My principal anguish, and the wellspring of all my joys and sorrows, has been the incessant merciless battle between the spirit and the flesh. . . . Every man partakes of the divine nature in both his spirit and his flesh. That is why the mystery of Christ is not simply a mystery for a particular creed; it is universal. . . . Struggle between the flesh and the spirit, rebellion and resistance, reconciliation and submission, and finally—the supreme purpose of the struggle—union with God: this was the ascent taken by Christ, the ascent which he invites us to take as well, following in his bloody tracks. . . .
If we are to be able to follow him, we must have a profound knowledge of His conflict, we must relive his anguish. . . . In order to mount to the Cross, the summit of sacrifice, and to God, the summit of immateriality, Christ passed through all the stages which the man who struggles passes through. All—and that is why his suffering is so familiar to us; that is why we pity him, and why his final victory seems to us so much our own future victory. That part of Christ's nature which was profoundly human helps us to understand him and love him and to pursue his Passion as though it were our own. If he had not within him this warm human element, he would never be able to touch our hearts with such assurance and tenderness; he would not be able to become a model for our lives. We struggle, we see him struggle also, and we find strength. We see that we are not all alone in the world; he is fighting at our side. . . . This book was written because I wanted to offer a supreme model to the man who struggles; I wanted to show him that he must not fear pain, temptation, or death—because all three can be conquered, all three have already been conquered.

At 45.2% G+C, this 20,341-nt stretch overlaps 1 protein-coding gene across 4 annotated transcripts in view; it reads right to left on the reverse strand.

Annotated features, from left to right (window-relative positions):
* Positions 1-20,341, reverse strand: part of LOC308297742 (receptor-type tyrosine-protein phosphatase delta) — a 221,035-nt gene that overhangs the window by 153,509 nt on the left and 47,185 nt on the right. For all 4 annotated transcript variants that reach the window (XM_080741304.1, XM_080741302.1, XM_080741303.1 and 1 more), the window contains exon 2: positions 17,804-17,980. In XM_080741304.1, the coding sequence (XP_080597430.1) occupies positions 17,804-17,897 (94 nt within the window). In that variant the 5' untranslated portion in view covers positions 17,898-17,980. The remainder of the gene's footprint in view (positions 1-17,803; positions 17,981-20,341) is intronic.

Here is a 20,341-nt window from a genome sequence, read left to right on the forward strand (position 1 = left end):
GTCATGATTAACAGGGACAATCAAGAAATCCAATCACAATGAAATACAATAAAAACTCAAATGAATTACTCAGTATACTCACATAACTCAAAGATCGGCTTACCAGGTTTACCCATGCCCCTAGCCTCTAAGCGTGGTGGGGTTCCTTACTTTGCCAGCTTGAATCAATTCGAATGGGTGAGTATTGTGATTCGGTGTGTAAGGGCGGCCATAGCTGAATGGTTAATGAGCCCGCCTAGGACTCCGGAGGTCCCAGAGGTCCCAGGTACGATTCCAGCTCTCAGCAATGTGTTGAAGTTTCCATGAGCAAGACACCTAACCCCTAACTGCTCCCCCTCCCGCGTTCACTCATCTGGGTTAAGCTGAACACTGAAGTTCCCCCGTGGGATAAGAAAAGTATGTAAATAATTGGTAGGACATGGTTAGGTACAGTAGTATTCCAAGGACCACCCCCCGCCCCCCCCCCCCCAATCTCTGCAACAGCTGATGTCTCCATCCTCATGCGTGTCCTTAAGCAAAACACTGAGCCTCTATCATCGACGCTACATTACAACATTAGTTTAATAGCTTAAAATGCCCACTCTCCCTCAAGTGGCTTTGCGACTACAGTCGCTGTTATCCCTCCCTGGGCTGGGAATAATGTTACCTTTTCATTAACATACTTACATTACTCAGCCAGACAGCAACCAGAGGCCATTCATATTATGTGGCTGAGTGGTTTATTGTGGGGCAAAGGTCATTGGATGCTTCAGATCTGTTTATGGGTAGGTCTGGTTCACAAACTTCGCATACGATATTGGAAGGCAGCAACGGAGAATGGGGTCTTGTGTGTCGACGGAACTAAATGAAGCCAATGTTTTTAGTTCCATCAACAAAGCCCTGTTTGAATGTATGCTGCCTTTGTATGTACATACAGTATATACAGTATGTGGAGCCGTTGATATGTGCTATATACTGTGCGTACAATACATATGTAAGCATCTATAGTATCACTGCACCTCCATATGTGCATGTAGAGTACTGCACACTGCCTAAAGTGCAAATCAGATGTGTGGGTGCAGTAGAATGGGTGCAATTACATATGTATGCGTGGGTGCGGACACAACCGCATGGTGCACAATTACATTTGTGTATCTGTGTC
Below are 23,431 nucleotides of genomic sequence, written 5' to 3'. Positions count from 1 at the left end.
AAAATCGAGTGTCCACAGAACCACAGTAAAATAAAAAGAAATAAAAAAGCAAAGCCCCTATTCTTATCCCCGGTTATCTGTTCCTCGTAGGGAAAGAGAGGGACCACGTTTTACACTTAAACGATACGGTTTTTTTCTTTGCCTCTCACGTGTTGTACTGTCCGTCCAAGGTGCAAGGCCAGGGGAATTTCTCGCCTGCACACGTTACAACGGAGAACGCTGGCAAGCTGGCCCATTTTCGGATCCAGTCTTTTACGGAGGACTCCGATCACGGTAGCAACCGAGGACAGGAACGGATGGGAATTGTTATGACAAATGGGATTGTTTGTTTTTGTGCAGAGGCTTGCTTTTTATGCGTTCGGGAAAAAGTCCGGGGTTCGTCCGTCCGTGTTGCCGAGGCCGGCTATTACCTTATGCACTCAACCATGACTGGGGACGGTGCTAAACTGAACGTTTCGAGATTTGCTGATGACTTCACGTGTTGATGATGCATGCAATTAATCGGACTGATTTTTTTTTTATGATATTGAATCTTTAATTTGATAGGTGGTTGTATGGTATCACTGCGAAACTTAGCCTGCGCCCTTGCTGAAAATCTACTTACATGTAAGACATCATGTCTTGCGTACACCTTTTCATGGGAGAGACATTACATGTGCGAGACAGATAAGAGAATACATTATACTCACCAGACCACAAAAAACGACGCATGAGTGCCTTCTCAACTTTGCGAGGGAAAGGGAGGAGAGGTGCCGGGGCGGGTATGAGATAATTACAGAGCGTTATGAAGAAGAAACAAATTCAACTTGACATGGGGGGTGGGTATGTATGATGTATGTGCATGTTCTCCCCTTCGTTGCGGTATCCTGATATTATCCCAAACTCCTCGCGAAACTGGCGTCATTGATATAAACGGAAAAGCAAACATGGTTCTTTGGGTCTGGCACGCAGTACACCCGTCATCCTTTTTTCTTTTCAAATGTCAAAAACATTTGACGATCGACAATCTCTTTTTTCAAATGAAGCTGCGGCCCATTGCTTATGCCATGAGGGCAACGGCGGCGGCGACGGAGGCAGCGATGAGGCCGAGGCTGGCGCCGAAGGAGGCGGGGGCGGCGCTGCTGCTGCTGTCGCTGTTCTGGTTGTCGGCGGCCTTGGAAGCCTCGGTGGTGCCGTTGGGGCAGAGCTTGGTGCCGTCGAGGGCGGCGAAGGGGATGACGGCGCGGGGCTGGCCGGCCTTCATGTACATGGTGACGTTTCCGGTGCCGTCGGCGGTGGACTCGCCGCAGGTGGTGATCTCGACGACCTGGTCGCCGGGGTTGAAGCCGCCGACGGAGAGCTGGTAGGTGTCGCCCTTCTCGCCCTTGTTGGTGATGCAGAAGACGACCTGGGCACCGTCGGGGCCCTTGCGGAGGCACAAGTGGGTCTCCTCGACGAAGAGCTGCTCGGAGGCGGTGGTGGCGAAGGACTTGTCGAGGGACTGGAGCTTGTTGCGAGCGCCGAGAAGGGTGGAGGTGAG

The Last Temptation of Christ seems to me the effort of an ordinary man to understand Christ's sacrifice from the inside and to experience it as his own. In order to speak to modern man, arriving so late in the ages of belief, Jesus must be made to bear the infirmities of our age—the doubt, the angst, the fear and trembling, the existential dread, and yes, even the sexual obsessiveness. Moreover, in an age of complacent materialism Christ must be tempted not only by extraordinary evil but by the possibility of a life of ordinary pleasure as well—not only by lavish indulgence but also by the life of middle-class satisfactions.